CPR (cardiopulmonary resuscitation) is critical when someone’s heart suddenly stops beating during cardiac arrest, especially if they’re gasping for air, based on a recent study linking the body’s natural gasping reflex to increased odds of survival.
Published in the Journal of the American College of Cardiology, this study looked at the association between gasping and one-year survival after cardiac arrest. Gasping is a natural reflex that occurs when the body attempts to breathe after the heart stops beating. Gasping can be misleading to bystanders considering CPR, as it may be mistaken for normal breathing and delay resuscitation. However, recent findings suggest immediate CPR is especially important in those gasping for air, as they’re more likely to survive cardiac arrest.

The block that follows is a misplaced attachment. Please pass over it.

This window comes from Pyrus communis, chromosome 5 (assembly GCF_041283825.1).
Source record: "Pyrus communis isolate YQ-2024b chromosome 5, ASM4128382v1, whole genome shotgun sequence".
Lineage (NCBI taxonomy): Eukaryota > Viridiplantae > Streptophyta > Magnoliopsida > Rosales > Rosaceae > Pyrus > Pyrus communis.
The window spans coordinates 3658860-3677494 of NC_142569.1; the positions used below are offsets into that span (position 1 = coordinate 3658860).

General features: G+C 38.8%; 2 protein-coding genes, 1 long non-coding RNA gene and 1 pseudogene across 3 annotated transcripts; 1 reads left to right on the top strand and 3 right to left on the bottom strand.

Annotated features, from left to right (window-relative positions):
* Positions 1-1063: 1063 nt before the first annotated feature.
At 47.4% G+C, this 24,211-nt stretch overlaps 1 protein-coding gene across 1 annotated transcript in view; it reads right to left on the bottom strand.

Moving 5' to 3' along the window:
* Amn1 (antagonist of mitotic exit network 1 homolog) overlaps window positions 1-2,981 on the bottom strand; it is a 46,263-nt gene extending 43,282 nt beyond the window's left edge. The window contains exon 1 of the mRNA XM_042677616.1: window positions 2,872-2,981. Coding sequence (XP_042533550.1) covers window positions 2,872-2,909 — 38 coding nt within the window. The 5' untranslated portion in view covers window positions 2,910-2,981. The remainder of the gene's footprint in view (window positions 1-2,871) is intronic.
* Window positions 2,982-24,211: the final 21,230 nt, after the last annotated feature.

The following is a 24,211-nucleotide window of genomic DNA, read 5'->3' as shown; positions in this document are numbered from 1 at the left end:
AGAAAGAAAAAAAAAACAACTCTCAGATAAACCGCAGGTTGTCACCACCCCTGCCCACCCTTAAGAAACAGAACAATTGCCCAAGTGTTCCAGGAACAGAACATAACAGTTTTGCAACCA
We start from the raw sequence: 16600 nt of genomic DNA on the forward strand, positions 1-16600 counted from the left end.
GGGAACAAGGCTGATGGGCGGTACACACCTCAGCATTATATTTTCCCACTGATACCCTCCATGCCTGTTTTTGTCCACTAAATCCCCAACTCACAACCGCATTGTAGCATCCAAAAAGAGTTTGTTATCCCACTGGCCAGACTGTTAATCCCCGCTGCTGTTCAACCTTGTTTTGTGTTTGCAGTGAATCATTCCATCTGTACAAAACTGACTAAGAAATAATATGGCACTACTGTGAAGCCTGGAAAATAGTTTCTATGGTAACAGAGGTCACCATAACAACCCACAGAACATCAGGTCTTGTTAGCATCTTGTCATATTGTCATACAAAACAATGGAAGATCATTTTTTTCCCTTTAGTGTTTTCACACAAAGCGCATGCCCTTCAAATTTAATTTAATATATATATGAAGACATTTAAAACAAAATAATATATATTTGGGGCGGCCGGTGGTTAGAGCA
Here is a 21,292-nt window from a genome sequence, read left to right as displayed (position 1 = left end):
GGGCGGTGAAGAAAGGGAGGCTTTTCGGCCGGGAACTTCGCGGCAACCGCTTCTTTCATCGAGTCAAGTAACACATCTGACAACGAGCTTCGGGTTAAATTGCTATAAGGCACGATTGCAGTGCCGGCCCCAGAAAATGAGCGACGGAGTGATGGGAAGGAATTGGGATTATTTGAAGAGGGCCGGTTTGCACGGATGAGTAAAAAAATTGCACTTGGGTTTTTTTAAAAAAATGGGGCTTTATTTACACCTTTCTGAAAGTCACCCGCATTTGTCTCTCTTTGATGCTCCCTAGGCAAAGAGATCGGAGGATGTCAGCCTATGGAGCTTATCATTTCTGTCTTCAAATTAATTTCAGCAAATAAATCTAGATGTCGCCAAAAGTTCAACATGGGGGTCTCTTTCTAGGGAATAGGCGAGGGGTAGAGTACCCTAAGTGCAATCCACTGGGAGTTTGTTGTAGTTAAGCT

Conducted at 46 U.S. medical centers, this study included more than 1,800 adults suffering cardiac arrest between 2007 and 2009. All participants experienced cardiac arrest out of the hospital and received CPR by emergency medical personnel for at least one minute.
Overall, 5% of patients survived with favorable brain function after one year and case reports showed that nearly half of patients experienced spontaneous gasping during cardiac arrest.
After analysis, researchers found that adults gasping during CPR were four times as likely to survive as those without signs of gasping. Researchers also note that younger age and receiving CPR for a longer period of time were also associated with increased survival.
As authors explain, findings highlight the importance of continuing CPR in patients that may be gasping during cardiac arrest. When someone suffers cardiac arrest outside of the hospital, CPR can help keep a person alive until medical personnel arrive. It’s important that bystanders don’t mistake gasping for normal breathing, as CPR is still needed to boost the person’s chance of survival.